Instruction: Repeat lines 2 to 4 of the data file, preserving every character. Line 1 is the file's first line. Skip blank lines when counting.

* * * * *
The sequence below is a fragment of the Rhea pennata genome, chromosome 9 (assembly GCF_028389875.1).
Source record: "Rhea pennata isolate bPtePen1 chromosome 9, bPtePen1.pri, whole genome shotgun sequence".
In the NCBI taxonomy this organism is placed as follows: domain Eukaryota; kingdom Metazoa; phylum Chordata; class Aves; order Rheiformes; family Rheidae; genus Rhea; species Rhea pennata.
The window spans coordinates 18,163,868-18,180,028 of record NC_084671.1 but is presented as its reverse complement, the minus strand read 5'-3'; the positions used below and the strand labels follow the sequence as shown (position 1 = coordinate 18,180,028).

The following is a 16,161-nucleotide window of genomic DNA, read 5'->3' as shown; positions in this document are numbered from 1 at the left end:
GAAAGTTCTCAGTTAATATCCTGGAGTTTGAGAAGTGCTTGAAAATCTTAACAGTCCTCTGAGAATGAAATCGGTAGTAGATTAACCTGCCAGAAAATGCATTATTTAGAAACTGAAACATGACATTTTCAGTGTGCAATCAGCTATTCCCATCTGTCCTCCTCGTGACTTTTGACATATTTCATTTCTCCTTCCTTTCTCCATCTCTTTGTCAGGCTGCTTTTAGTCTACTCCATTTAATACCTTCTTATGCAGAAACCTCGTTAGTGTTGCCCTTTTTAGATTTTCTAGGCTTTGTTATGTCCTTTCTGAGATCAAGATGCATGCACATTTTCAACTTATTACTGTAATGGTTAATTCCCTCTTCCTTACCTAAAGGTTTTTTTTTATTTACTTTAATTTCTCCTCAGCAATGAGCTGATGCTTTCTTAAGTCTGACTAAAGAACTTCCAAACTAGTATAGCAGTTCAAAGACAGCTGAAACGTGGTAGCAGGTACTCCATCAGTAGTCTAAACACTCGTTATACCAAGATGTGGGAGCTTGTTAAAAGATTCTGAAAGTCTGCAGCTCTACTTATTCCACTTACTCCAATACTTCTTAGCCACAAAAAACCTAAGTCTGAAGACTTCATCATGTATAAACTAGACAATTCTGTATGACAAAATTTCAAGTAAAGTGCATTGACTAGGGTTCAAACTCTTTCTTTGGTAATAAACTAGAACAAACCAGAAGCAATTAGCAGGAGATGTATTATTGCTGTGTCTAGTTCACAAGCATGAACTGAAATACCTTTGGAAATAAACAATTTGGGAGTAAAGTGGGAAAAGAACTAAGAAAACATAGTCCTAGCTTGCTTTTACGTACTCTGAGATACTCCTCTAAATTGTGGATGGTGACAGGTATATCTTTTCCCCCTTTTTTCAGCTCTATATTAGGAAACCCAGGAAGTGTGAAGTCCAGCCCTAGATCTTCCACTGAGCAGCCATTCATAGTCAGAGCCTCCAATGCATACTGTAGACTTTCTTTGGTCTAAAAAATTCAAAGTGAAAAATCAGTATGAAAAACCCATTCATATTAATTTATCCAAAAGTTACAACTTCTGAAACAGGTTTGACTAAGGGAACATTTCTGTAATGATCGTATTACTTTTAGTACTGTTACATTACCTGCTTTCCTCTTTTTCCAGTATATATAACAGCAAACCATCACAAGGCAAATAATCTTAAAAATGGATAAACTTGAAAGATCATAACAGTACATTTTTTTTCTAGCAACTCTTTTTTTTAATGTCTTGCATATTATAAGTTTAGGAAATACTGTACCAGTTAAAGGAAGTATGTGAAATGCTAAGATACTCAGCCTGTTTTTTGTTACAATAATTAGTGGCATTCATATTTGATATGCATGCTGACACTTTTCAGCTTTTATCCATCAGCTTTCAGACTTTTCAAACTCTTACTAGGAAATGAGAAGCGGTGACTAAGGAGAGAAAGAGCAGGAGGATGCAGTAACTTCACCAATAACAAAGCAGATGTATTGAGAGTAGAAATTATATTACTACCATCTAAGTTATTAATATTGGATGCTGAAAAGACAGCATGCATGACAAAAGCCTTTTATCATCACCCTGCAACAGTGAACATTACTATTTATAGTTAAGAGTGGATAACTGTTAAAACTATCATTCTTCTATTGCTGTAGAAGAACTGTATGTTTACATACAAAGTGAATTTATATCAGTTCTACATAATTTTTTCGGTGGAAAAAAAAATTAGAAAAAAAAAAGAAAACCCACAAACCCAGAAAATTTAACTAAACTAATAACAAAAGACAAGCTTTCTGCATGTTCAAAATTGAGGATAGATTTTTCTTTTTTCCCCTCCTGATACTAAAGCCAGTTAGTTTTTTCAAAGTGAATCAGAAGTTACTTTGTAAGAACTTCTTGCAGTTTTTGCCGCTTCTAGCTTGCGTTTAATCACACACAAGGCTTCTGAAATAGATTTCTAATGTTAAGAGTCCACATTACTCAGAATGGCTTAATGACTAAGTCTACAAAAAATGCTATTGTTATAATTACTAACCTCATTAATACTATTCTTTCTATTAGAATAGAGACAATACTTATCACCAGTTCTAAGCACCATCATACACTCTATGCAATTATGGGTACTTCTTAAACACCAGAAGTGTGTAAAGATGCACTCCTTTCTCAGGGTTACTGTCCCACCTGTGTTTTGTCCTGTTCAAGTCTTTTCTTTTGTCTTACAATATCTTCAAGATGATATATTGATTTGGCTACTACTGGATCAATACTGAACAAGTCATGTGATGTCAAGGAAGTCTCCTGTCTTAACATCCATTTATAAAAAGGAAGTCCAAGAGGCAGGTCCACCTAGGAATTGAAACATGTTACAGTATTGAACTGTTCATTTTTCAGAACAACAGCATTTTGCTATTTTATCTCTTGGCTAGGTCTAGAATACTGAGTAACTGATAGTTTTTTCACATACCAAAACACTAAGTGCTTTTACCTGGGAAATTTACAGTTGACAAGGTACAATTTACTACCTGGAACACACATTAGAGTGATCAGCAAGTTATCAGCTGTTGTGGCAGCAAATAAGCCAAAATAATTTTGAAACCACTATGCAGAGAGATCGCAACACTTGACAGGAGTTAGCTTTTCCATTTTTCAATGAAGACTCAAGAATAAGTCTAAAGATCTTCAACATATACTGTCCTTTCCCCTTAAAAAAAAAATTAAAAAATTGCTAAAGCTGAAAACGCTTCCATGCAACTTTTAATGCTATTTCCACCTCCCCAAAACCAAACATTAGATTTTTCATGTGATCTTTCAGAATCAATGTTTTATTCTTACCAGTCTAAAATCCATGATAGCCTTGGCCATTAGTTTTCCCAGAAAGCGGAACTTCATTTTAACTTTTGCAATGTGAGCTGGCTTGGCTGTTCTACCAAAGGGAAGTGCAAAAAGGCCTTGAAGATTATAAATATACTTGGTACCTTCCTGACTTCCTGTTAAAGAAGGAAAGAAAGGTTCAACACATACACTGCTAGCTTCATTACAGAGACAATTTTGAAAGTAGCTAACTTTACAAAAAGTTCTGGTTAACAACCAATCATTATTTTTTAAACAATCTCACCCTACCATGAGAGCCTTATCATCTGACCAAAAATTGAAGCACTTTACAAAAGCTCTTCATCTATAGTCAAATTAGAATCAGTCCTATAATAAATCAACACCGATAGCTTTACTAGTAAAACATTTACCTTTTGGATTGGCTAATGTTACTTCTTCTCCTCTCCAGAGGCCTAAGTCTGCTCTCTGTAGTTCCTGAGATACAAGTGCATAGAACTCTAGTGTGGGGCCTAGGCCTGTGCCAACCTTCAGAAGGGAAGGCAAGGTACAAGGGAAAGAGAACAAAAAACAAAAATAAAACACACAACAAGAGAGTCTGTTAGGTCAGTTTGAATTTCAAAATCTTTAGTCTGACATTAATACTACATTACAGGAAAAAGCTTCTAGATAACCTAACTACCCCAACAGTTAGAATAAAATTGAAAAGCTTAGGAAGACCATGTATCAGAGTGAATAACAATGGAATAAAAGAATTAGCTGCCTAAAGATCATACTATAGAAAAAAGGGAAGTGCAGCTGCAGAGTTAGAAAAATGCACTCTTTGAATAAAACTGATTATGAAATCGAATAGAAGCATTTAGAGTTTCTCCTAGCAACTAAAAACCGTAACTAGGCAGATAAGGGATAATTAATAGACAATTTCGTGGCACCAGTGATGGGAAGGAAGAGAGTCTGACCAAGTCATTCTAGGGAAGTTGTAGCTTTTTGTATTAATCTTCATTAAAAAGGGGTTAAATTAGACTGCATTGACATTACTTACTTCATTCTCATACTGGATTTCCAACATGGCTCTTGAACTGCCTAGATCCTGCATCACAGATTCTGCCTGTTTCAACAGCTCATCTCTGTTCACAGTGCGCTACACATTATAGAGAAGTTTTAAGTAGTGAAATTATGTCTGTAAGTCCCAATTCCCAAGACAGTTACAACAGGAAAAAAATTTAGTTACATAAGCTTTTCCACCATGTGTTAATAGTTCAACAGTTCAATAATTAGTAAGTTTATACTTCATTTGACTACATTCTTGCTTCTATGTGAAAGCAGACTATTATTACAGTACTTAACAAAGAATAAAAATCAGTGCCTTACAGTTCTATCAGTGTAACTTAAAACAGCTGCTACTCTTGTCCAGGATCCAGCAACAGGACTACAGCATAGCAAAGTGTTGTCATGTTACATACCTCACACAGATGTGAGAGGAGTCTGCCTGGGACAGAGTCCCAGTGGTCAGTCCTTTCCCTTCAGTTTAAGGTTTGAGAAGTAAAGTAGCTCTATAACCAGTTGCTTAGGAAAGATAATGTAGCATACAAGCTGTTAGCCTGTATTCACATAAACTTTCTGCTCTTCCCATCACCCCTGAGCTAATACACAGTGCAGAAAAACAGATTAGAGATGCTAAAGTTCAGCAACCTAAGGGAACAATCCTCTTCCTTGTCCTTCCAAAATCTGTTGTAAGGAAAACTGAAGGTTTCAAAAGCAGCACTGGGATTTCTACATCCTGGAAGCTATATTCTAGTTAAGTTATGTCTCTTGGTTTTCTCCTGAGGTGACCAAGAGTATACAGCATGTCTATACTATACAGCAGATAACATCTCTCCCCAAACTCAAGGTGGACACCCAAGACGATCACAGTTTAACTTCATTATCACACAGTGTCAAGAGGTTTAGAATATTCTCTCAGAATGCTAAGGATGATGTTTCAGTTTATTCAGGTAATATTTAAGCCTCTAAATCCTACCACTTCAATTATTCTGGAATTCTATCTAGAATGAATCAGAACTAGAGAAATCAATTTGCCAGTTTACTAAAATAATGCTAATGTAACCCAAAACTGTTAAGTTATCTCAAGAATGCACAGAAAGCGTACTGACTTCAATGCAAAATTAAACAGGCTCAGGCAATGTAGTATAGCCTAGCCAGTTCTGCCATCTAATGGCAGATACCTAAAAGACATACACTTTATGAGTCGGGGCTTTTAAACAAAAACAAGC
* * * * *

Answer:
Source record: "Rhea pennata isolate bPtePen1 chromosome 9, bPtePen1.pri, whole genome shotgun sequence".
In the NCBI taxonomy this organism is placed as follows: domain Eukaryota; kingdom Metazoa; phylum Chordata; class Aves; order Rheiformes; family Rheidae; genus Rhea; species Rhea pennata.
The window spans coordinates 18,163,868-18,180,028 of record NC_084671.1 but is presented as its reverse complement, the minus strand read 5'-3'; the positions used below and the strand labels follow the sequence as shown (position 1 = coordinate 18,180,028).